Video

Video Stink Intensifies as Lebanon’s Trash Crisis Continues

After the closure of a major rubbish dump a week ago, the streets of Beirut are filling up with trash. Having failed to draw up a plan B, politicians are struggling to deal with the problem. John Owens has more for VOA from Beirut.
Video

Video Paris Rolls Out Blueprint to Fight Climate Change

A U.N. climate conference in December aims to produce an ambitious agreement to fight heat-trapping greenhouse gases. But many local governments are not waiting, and have drafted their own climate action plans. That’s the case with Paris — which is getting special attention, since it’s hosting the climate summit. Lisa Bryant takes a look for VOA at the transformation of the French capital into an eco-city.
Video

Video Racially Diverse Spider-Man Takes Center Stage

Whether it’s in a comic book or on the big screen, fans have always known the man behind the Spider-Man mask as Peter Parker. But that is changing, at least in the comic book world. Marvel Comics announced that a character called Miles Morales will replace Peter Parker as Spider-Man in a new comic book series. He is half Latino, half African American, and he is quite popular among comic book fans. Correspondent Elizabeth Lee reports from Los Angeles.
Video

Video California Towns Welcome Special Olympics Athletes

Cities and towns in Southern California are greeting thousands of athletes who are arriving for Special Olympics, a competition for people with intellectual disabilities. The games will run from July 25th through August 2nd. VOA's Mike O'Sullivan reports from Pasadena, California, where athletes from Namibia, Singapore and Tanzania got a rousing welcome from local residents.
Video

Video Critics of Japan Defense Policy Focus on Okinawa

In Okinawa, many locals have long complained that Tokyo places an unfair burden on the tiny island by locating most of Japan's U.S. military bases there. As Japan's government moves toward strengthening and expanding the country's defense policies, opponents of those plans are joining local protesters in Okinawa, voicing concern about where the country is headed. VOA’s Brian Padden reports from Okinawa.
Video

Video IS Uses Chemical Weapons in Syrian Attack

Islamic State militants have added a new weapon in their arsenal of fear: chemical weapons. VOA Kurdish service reporter Zana Omer was on the scene within hours of a recent attack in Hasakah, Syria, and has details of the subsequent investigation, in this report narrated by Miguel Amaya.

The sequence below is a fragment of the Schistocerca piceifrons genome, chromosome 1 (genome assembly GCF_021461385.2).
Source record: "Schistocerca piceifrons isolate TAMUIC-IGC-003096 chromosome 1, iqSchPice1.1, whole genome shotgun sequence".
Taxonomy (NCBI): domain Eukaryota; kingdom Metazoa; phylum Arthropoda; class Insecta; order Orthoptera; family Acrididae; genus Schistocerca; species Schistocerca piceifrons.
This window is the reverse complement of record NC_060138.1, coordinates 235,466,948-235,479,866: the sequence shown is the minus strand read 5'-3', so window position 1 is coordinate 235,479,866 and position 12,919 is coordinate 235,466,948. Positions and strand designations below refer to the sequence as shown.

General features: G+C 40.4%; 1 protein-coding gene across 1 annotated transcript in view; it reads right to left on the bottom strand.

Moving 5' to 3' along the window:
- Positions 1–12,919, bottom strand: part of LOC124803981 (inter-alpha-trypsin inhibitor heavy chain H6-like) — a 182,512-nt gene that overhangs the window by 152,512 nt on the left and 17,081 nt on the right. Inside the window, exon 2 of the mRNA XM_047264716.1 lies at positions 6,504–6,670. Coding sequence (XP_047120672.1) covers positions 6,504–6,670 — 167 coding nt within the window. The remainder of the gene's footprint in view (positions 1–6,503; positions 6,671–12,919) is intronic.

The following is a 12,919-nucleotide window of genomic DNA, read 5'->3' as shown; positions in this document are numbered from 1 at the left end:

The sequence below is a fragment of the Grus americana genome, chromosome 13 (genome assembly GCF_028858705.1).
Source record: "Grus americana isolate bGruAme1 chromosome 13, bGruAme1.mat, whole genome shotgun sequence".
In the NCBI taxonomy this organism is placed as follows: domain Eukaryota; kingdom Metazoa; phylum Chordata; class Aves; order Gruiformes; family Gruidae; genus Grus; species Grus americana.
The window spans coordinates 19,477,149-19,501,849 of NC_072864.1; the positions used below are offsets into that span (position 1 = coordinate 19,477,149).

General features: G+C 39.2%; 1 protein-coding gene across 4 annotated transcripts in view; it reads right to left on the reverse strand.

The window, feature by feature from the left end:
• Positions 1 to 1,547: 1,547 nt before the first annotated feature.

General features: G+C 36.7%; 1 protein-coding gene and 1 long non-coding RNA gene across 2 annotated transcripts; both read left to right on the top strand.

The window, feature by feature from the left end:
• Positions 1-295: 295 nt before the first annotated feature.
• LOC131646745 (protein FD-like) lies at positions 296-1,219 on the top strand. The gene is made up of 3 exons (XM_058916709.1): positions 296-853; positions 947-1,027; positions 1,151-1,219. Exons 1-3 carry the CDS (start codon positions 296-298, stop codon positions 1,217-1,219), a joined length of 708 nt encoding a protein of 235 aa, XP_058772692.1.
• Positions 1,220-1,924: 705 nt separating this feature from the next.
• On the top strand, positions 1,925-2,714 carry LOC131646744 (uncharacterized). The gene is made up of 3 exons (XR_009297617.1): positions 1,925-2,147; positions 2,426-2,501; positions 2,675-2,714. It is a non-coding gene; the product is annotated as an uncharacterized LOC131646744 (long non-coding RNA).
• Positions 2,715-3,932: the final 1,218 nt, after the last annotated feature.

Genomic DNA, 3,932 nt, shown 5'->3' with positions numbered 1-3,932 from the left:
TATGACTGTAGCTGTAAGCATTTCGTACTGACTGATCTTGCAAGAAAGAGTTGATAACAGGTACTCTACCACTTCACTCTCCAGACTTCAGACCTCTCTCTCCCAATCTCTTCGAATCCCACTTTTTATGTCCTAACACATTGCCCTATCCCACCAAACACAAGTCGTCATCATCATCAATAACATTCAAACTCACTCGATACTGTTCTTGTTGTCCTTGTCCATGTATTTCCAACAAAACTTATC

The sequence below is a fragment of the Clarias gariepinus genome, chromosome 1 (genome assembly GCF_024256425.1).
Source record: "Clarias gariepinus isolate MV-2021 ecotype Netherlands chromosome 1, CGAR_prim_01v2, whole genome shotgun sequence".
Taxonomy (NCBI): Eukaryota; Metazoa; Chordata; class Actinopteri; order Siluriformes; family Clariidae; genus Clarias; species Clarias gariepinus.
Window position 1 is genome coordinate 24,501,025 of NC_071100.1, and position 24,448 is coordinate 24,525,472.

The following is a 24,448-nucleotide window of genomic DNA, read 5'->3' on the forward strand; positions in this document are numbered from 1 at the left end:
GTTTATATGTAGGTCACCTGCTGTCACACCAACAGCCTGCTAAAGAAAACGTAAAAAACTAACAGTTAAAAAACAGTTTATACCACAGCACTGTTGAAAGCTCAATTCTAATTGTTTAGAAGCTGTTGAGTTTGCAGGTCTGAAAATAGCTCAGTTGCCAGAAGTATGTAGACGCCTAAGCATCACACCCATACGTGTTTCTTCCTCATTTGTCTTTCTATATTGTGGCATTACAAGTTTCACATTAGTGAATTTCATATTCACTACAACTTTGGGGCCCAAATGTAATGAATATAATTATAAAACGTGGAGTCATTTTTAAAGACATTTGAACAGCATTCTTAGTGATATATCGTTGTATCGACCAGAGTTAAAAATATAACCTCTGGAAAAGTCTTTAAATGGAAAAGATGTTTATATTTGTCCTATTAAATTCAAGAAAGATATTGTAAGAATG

Video

Video Historic Symbol Is Theme of Vibrant New Show

A new exhibit in Washington is paying tribute to the American flag with a wide and eclectic selection of artwork that uses the historic symbol as its central theme. VOA’s Julie Taboh was at the DC Chamber of Commerce for the show’s opening.
Video

Video Hoverbike Flying Toward Reality

Another long-standing dream of many technological inventors is quickly approaching reality: U.S.- and British-based firms are cooperating in the development of an individual flying platform they call a hoverbike. They say it may revolutionize the concept of flying, including in the U.S. military. VOA’s George Putic reports.
Video

Video As Japan Expands Defense Role, Protests Follow

The Japanese government is moving forward with a controversial security bill that would authorize the military to fight abroad for the first time since World War II. Leaders say it is critical to defend against rising threats from China and North Korea. VOA’s Brian Padden reports from Japan on the big changes ahead, and the opposition they are drawing.
Video

Video Replacing Poppies with Coffee in Myanmar

The remote mountains of Myanmar’s Shan state are home to the second-largest opium-producing region in the world. After a drop during the 2000s, production surged in the past eight years to feed an increasing demand for heroin in China. But farmers are now making less on the crop, and the U.N. is hoping many will make the switch to growing coffee. Daniel de Carteret reports for VOA from Taunggyi.

VOA Blogs